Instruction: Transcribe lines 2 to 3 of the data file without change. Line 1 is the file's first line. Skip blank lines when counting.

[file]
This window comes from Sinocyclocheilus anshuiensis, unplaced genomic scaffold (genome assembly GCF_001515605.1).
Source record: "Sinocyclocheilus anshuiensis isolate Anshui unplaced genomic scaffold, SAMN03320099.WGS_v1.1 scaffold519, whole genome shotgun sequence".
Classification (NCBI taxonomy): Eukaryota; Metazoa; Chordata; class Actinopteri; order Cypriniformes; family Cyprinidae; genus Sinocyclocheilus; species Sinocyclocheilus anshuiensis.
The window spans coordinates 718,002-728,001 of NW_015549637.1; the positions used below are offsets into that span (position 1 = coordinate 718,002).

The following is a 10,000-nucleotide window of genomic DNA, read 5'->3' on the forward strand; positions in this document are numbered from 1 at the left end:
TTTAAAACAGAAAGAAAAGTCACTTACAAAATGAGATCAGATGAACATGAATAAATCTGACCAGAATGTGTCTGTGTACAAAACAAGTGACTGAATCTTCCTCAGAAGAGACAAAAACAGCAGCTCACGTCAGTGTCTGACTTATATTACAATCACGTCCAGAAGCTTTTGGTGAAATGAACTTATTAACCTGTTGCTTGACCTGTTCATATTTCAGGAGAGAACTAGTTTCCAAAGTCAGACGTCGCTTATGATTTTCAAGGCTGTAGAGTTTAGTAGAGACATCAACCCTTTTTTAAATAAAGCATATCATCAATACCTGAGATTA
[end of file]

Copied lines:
Source record: "Sinocyclocheilus anshuiensis isolate Anshui unplaced genomic scaffold, SAMN03320099.WGS_v1.1 scaffold519, whole genome shotgun sequence".
Classification (NCBI taxonomy): Eukaryota; Metazoa; Chordata; class Actinopteri; order Cypriniformes; family Cyprinidae; genus Sinocyclocheilus; species Sinocyclocheilus anshuiensis.